public static boolean isWriteEnabled(Context context) {
        int result = checkOp(context);
        return result == AppOpsManager.MODE_ALLOWED;
    }

    public static boolean setWriteEnabled(Context context, boolean enabled) {
        int mode = enabled ? AppOpsManager.MODE_ALLOWED : AppOpsManager.MODE_IGNORED;
        return setMode(context, mode);
    }

    private static int checkOp(Context context) {
        try {
            Method checkOpMethod = AppOpsManager.class.getMethod("checkOp",
                                                                 Integer.TYPE,
                                                                 Integer.TYPE,
                                                                 String.class);

            AppOpsManager appOpsManager =
                (AppOpsManager) context.getSystemService(Context.APP_OPS_SERVICE);
            int uid = context.getApplicationInfo().uid;
            String packageName = context.getPackageName();

            return checkOpMethod.invoke(appOpsManager, WRITE_OP_CODE, uid, packageName);
        }
        catch (NoSuchMethodException | InvocationTargetException | IllegalAccessException e) {
            e.printStackTrace();
        }
        return -1;
    }

    private static boolean setMode(Context context, int mode) {
        try {
            Method setModeMethod = AppOpsManager.class.getMethod("setMode",
                                                                 Integer.TYPE,
                                                                 Integer.TYPE,
                                                                 String.class,
                                                                 Integer.TYPE);

            AppOpsManager appOpsManager =
                (AppOpsManager) context.getSystemService(Context.APP_OPS_SERVICE);
            int uid = context.getApplicationInfo().uid;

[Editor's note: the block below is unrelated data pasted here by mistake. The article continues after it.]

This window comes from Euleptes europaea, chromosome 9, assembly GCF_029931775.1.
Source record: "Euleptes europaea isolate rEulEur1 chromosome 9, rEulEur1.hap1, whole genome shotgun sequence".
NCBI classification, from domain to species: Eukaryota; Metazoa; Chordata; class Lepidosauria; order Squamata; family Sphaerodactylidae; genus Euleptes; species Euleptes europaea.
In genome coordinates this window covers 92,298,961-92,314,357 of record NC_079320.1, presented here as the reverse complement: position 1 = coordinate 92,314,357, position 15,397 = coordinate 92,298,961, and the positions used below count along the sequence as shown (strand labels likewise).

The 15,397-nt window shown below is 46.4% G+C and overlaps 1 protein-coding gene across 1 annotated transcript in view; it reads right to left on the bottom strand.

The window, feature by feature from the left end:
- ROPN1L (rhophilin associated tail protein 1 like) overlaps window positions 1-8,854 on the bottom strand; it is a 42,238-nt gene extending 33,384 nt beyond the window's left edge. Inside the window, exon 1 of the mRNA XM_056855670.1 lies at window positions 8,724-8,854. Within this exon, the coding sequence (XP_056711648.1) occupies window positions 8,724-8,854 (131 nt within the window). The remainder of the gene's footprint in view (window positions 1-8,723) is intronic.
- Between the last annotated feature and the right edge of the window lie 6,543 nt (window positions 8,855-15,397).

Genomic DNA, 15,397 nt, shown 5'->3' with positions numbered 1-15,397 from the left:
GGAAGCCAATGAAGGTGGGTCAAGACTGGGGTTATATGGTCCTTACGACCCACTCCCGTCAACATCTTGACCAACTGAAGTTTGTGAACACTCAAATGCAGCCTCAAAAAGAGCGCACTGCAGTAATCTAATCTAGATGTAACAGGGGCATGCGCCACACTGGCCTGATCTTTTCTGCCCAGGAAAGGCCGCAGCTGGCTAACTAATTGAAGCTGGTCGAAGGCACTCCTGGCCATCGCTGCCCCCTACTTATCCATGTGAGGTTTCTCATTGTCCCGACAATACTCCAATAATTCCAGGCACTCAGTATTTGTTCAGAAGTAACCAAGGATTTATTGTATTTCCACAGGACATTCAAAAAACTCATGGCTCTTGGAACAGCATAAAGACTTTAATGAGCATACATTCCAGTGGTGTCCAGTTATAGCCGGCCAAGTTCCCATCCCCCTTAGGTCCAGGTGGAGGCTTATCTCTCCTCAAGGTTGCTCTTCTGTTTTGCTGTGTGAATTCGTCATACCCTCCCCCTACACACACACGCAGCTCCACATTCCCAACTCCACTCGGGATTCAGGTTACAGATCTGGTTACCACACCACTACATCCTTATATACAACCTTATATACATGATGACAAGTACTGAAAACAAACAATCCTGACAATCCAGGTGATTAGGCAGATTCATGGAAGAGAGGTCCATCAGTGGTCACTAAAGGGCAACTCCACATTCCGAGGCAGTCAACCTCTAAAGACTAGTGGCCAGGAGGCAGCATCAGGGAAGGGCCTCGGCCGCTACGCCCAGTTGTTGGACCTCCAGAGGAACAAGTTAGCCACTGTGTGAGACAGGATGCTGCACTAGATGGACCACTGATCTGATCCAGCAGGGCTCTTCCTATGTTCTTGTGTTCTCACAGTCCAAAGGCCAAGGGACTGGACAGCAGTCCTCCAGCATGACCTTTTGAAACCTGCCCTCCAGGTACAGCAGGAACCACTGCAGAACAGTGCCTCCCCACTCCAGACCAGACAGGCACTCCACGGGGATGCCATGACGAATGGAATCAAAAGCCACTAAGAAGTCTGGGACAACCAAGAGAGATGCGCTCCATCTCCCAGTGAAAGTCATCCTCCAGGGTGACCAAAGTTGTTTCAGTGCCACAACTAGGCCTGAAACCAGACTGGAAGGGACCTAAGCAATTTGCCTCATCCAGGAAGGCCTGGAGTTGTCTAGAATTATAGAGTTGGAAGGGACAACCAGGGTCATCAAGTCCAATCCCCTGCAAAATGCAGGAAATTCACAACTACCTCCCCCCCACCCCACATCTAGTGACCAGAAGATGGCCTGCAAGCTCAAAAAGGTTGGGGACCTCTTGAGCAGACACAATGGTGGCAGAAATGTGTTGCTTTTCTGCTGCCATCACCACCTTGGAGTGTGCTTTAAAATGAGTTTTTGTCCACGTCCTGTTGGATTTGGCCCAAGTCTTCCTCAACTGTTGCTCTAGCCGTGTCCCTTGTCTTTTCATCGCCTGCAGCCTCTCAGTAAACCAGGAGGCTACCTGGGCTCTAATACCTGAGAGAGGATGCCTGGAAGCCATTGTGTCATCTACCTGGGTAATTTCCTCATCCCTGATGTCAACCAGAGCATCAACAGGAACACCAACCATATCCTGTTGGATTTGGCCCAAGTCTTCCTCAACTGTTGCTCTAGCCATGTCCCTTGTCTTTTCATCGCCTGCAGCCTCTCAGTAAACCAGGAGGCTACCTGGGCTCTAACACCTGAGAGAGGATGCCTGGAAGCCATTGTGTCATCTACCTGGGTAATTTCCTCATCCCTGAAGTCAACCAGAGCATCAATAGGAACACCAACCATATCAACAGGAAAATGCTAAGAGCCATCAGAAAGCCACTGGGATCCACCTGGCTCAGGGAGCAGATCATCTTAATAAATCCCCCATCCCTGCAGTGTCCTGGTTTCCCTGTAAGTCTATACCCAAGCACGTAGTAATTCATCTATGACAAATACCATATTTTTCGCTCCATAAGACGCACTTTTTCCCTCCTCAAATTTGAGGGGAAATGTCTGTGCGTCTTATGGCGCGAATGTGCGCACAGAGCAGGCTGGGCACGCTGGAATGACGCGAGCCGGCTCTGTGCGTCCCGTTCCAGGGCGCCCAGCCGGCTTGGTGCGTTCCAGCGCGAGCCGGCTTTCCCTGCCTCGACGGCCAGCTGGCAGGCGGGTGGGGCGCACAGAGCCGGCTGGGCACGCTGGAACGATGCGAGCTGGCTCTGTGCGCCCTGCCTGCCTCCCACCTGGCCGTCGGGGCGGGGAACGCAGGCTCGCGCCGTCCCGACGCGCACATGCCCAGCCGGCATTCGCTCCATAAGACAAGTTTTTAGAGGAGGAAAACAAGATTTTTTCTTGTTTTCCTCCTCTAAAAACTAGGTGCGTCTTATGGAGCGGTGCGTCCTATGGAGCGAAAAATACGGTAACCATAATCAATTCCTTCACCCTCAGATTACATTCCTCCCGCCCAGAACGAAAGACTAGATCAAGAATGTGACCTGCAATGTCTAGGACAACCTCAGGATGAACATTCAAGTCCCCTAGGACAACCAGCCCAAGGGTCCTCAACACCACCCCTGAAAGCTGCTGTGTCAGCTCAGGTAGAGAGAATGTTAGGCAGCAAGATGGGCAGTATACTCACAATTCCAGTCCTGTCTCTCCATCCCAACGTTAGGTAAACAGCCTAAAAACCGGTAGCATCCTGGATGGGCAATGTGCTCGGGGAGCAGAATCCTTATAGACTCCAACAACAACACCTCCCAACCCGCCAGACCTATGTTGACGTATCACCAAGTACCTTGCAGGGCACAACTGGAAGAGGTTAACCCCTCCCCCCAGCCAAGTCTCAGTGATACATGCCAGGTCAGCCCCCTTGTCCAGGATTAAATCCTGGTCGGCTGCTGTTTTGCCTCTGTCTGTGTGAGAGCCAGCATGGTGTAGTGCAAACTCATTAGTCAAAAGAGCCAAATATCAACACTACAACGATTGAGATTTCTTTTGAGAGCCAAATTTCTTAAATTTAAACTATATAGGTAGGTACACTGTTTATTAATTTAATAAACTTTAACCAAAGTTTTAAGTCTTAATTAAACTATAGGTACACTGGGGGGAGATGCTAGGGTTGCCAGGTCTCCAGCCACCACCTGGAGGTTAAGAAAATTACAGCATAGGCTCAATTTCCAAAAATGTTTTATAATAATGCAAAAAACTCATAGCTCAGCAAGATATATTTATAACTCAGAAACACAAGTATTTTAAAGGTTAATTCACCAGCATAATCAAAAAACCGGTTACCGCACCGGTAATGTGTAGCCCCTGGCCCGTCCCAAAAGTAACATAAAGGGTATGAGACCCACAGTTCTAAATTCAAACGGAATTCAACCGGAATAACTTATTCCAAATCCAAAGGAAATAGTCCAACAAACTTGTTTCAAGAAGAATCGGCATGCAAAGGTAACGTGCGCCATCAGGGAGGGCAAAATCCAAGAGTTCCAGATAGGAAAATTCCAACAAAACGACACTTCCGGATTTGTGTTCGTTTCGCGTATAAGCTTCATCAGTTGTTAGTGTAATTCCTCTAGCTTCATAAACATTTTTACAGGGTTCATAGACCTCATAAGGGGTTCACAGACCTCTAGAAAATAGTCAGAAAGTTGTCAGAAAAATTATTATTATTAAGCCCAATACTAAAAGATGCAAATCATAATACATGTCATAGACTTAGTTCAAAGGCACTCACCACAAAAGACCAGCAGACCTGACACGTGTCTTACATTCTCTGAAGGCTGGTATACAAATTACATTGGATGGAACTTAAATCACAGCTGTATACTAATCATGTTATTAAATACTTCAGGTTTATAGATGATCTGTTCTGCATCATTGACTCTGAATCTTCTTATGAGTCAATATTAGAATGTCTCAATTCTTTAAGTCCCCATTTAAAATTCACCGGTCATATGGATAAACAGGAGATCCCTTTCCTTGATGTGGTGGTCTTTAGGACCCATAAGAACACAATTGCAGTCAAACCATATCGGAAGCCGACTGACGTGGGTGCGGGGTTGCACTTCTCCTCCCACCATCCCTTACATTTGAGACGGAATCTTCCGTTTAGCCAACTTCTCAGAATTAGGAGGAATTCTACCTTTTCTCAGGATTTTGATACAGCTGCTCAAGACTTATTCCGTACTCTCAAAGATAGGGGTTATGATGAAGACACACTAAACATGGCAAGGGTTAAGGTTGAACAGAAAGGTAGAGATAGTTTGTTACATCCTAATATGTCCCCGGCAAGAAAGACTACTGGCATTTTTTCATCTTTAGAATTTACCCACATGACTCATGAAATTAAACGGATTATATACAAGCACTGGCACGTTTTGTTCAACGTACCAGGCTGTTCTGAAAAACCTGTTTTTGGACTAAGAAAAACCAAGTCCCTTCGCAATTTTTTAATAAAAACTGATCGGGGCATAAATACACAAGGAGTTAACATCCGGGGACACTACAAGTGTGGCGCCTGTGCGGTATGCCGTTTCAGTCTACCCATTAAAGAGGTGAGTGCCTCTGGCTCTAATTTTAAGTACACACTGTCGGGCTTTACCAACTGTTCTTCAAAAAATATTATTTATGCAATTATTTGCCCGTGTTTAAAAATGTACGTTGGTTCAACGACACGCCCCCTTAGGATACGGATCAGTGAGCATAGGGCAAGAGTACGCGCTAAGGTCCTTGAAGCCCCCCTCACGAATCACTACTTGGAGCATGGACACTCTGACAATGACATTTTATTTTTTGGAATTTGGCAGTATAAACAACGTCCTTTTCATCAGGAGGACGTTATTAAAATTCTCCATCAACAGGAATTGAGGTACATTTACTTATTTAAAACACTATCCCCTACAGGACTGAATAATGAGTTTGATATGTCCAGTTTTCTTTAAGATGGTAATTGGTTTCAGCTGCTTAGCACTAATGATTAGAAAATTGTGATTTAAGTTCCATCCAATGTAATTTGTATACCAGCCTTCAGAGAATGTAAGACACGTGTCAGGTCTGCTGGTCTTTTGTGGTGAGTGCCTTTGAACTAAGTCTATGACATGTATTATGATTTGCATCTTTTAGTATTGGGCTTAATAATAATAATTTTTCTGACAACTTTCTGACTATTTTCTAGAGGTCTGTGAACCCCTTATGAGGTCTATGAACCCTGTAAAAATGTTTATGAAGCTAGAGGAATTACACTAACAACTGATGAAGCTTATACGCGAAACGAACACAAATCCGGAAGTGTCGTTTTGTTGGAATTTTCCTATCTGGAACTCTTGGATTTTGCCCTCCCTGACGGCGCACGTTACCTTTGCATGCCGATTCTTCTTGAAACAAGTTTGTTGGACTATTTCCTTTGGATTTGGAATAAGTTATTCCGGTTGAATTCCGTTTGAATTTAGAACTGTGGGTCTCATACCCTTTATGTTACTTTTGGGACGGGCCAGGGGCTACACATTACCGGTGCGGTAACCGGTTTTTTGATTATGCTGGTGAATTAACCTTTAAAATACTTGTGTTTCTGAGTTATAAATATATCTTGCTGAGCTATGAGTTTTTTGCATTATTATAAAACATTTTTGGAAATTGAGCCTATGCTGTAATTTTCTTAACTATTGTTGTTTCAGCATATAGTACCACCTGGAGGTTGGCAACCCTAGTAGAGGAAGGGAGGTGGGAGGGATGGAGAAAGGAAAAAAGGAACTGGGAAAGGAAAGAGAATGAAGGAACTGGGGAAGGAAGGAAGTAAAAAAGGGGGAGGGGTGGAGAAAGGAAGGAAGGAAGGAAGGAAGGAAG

String packageName = context.getPackageName();

            setModeMethod.invoke(appOpsManager, WRITE_OP_CODE, uid, packageName, mode);

            return true;
        }
        catch (NoSuchMethodException | InvocationTargetException | IllegalAccessException e) {
            e.printStackTrace();
        }
        return false;
    }
}

Example usage:

boolean canWriteSms;

if(!SmsWriteOpUtils.isWriteEnabled(getApplicationContext())) {
    canWriteSms = SmsWriteOpUtils.setWriteEnabled(getApplicationContext(), true);
}
...

NB: For regular user apps, this works only on API Level 19 (KitKat). The hole was patched in later versions.

  • 1
    This worked perfectly! I tested on an Android 4.4.4 device that I also have here. I will try to run this over the Lollipop release in the next days. Thanks! – supertreta Dec 31 '14 at 12:14
  • Still not able to delete sms – xnagyg Jan 10 '15 at 15:35
  • @xnagyg Did you remember the WRITE_SMS permission? Can you insert a message? What are the returned values for the public static methods? Does your delete code work on a version prior to KitKat? Which device and Android version are you testing on? I have a limited testbed, but everything works for me, and, apparently, the OP. – Mike M. Jan 10 '15 at 15:44
  • @xnagyg If you have a specific environment in which this does not work, please let me know the details, and I'll add it as a caveat to the answer. – Mike M. Jan 11 '15 at 21:01
  • 1
    This is a fantastic piece of code Mike. It worked superbly on KitKat. However on my Lollipop Android version 5.0.1 I get a "does not have android.permission.UPDATE_APP_OPS_STATS" exception. Do you have any ideas on how to solve that issue? Many thanks – Andy Weinstein Jan 19 '15 at 16:04